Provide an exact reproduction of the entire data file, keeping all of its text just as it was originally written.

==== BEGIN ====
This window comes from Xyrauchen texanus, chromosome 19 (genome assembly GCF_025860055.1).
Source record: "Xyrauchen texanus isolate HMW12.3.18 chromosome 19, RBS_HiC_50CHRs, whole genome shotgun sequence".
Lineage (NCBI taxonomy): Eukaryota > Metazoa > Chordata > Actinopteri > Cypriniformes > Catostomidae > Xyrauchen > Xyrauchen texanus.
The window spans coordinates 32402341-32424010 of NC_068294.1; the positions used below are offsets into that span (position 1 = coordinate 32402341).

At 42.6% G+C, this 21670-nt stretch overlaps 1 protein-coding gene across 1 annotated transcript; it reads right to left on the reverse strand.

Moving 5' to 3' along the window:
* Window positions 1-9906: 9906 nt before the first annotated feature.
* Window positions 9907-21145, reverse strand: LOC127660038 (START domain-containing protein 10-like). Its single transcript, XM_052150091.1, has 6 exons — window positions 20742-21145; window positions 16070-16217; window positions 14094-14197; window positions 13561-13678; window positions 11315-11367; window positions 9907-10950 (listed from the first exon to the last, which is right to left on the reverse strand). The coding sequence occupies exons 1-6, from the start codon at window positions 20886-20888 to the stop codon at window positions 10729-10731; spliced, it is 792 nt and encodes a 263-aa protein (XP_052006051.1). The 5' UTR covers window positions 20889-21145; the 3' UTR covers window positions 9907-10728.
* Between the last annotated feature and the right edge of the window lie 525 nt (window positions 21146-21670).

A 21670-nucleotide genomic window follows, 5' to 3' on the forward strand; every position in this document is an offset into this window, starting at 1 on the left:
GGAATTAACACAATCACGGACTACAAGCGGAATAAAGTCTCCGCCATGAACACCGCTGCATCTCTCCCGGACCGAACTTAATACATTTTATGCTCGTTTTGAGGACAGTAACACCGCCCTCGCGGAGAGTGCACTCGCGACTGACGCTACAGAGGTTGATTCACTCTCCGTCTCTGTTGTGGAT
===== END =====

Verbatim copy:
This window comes from Xyrauchen texanus, chromosome 19 (genome assembly GCF_025860055.1).
Source record: "Xyrauchen texanus isolate HMW12.3.18 chromosome 19, RBS_HiC_50CHRs, whole genome shotgun sequence".
Lineage (NCBI taxonomy): Eukaryota > Metazoa > Chordata > Actinopteri > Cypriniformes > Catostomidae > Xyrauchen > Xyrauchen texanus.
The window spans coordinates 32402341-32424010 of NC_068294.1; the positions used below are offsets into that span (position 1 = coordinate 32402341).

At 42.6% G+C, this 21670-nt stretch overlaps 1 protein-coding gene across 1 annotated transcript; it reads right to left on the reverse strand.

Moving 5' to 3' along the window:
* Window positions 1-9906: 9906 nt before the first annotated feature.
* Window positions 9907-21145, reverse strand: LOC127660038 (START domain-containing protein 10-like). Its single transcript, XM_052150091.1, has 6 exons — window positions 20742-21145; window positions 16070-16217; window positions 14094-14197; window positions 13561-13678; window positions 11315-11367; window positions 9907-10950 (listed from the first exon to the last, which is right to left on the reverse strand). The coding sequence occupies exons 1-6, from the start codon at window positions 20886-20888 to the stop codon at window positions 10729-10731; spliced, it is 792 nt and encodes a 263-aa protein (XP_052006051.1). The 5' UTR covers window positions 20889-21145; the 3' UTR covers window positions 9907-10728.
* Between the last annotated feature and the right edge of the window lie 525 nt (window positions 21146-21670).

A 21670-nucleotide genomic window follows, 5' to 3' on the forward strand; every position in this document is an offset into this window, starting at 1 on the left:
GGAATTAACACAATCACGGACTACAAGCGGAATAAAGTCTCCGCCATGAACACCGCTGCATCTCTCCCGGACCGAACTTAATACATTTTATGCTCGTTTTGAGGACAGTAACACCGCCCTCGCGGAGAGTGCACTCGCGACTGACGCTACAGAGGTTGATTCACTCTCCGTCTCTGTTGTGGAT